So you want to start a magazine. What do you need to put your best foot forward and not miss a trick before you put your hand in your pocket.
Starting a magazine is a simple process from the start but the work needed to bring you into profit is where others fail. We talk to a number of publishers daily and all generally have the same processes, selling advert space or advertorial space to fund the production of the physical and online versions of the magazine.
In order to make your magazine work you need to work backwards with your processes this will help you manage timelines correctly and also keep costs to a controllable minimum.
In that case let’s start with Distribution, where are your magazines going to be read? Are you door dropping to a specific area which will need people to help get them out, volunteers are around but they will not be reliable. Look at local firms that can help get your area covered. What if you want to talk to a subscriber base? Who are your subscribers and how do you attract them? The two quick options are simple to implement (if you know how) the first would be to buy a mailing list, list brokers out there will be able to tailor a list of people according to your criteria. Now most of you will not want to give you magazine away, but does the advertising and revenues cover the distribution costs? This is an easier option obviously, otherwise you will have to send your prospective readership a sales letter telling them that you are producing the magazine that will change their life in order to entice them to subscribe. The second option is to entice people from online channels including your website and social media channels. Make sure you understand how to use social media properly to talk the right language and attract the right readers, you will be able to be proactive and reactive with your followers to test reactions giving you a guide on how to to steer your magazine content.
Have you thought about your Printing Specifications? When you look to get print prices for your magazine make sure you try to understand the differences between paper stocks and finishes to attract the right audience. It may be obvious to some but thicker paper stocks do costs more to produce but the true cost of printing is in the setup of the processes involved. As you are starting a magazine I would hazard a guess that you will be airing on the cautious side, but be aware of your unit costs as the economies of scale will quickly kick in once the machinery is setup and running. If you do not know what your are asking for, keep an eye out for magazines you like the look and feel of send them to us for reference and we can quote accordingly. Before going to print do not forget to get timelines together for the turnaround as you will need to plan your distributors to get you r magazine out on time. If you are printing off-shore make allowances for customs delays and even bad weather for shipping.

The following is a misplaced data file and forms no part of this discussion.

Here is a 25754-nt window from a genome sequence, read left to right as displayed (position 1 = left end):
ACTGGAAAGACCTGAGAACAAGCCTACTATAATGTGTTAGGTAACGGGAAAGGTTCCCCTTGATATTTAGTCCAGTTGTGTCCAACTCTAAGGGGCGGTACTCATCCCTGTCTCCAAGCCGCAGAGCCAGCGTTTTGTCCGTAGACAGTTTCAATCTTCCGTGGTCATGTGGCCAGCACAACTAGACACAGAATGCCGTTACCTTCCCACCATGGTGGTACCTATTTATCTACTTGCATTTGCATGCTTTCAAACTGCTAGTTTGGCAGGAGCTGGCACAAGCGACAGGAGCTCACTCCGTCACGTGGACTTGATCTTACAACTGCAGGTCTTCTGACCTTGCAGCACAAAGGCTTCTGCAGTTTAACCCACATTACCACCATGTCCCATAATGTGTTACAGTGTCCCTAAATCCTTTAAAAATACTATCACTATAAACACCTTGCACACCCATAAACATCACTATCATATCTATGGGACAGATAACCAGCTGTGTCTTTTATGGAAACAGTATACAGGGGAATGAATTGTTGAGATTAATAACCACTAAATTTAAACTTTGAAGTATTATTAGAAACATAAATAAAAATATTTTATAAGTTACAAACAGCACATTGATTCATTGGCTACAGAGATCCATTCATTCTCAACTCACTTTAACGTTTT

Are you designing your magazine by yourself or use an external supplier? If you are experienced in the art of design then you will instantly make yourself more profitable but if you are willing to give it a go make sure you learn 3 things to make your life easier 1. What bleed means 2. 300dpi for all adverts and 3. Everything in your world should be PDF’s to make your life easier. Regarding the design programs you should be using try looking at Adobe’s In-design and Illustrator for setting all things. Sadly Microsoft’s Publisher does a good job of making life easier for the inexperienced but it will not produce a polished job for you.
If you are sending you design work out to an external designer then you should have these basics in place. 1. An electronic flat plan even if it’s just in Word this will give you and your designer a direction and overall picture on what you are looking to achieve. 2. Shared files space for you and your designers for all text and image files 3. Set your pricing try getting a price per page or even a fixed price each issue this will help you set your overheads, but be aware that designers work on time so be fair to both parties and you will get the results you are after 4. Most importantly fix a timeline, so that you are all aware of when you will get the files to start designing when you are able to sign off proofs and when you need to get the completed artwork to the printers.
The last thing I’m going to mention is the sticking point for most starting a magazines. Money and processes around it. In an ideal world we would always suggest having a pot of funds to help you help you budget for 6 months if not 12 months of issues. The start-up magazines we see normally take 12 months to establish a stable readership if they are published more than once a quarter. As for the processes to run your magazine again in an ideal world you will have a CRM (customer relationship management) piece of software in place. This will enable you to track customer spending and create a communications trail for all advertisers in your business. The basic version of CRM is a simple spreadsheet you can keep customer records and spending habits up to date.
As we all know there are many theories on how to be a successful publisher. The main thing we see working is engagement with your audience, You need to get out there to tell the masses about your magazine, this will increase your readership on and offline, it might even entice some advertising revenue. Anyway, keep writing. Your next publication won’t create it’self.
Till next time…